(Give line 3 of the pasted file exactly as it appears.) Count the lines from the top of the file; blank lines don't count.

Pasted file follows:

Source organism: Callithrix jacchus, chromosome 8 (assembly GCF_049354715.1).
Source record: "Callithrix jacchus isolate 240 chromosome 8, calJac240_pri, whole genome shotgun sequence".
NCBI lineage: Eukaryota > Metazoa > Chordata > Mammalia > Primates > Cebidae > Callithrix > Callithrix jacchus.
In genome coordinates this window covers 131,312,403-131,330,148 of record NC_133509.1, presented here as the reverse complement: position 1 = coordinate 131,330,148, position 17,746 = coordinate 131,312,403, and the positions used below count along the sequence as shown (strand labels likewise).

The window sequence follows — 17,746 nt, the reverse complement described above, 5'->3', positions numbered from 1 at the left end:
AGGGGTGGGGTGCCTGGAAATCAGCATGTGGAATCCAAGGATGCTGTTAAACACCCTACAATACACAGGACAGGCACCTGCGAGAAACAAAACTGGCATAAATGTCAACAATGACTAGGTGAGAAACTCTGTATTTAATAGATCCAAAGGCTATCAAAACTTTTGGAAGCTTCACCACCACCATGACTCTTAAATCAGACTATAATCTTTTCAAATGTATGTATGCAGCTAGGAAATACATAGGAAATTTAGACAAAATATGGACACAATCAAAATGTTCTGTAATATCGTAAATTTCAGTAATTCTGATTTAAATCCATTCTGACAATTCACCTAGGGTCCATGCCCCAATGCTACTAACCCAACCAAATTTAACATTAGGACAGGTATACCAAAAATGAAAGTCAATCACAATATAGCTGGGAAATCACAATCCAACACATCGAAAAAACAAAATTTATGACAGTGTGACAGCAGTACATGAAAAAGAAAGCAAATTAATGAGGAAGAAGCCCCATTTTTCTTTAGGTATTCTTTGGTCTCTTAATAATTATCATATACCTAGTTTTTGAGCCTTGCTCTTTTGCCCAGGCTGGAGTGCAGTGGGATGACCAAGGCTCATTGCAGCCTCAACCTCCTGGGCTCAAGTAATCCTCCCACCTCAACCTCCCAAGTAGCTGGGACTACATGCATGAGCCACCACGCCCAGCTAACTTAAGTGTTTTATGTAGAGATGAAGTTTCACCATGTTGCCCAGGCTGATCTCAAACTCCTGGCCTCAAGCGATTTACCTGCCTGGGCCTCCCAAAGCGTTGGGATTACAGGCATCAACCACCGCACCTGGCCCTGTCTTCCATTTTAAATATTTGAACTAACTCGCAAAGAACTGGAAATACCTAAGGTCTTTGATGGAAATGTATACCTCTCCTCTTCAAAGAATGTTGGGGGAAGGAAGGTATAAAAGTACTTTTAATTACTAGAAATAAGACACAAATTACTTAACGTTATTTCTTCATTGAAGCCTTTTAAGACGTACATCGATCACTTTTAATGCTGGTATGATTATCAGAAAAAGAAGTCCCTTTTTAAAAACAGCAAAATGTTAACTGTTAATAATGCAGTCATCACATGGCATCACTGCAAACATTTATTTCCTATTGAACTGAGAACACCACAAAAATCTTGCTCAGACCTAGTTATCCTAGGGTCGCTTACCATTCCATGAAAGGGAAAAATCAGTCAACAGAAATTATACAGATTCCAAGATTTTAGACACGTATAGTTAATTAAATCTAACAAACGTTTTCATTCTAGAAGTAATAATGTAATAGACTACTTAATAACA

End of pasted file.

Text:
NCBI lineage: Eukaryota > Metazoa > Chordata > Mammalia > Primates > Cebidae > Callithrix > Callithrix jacchus.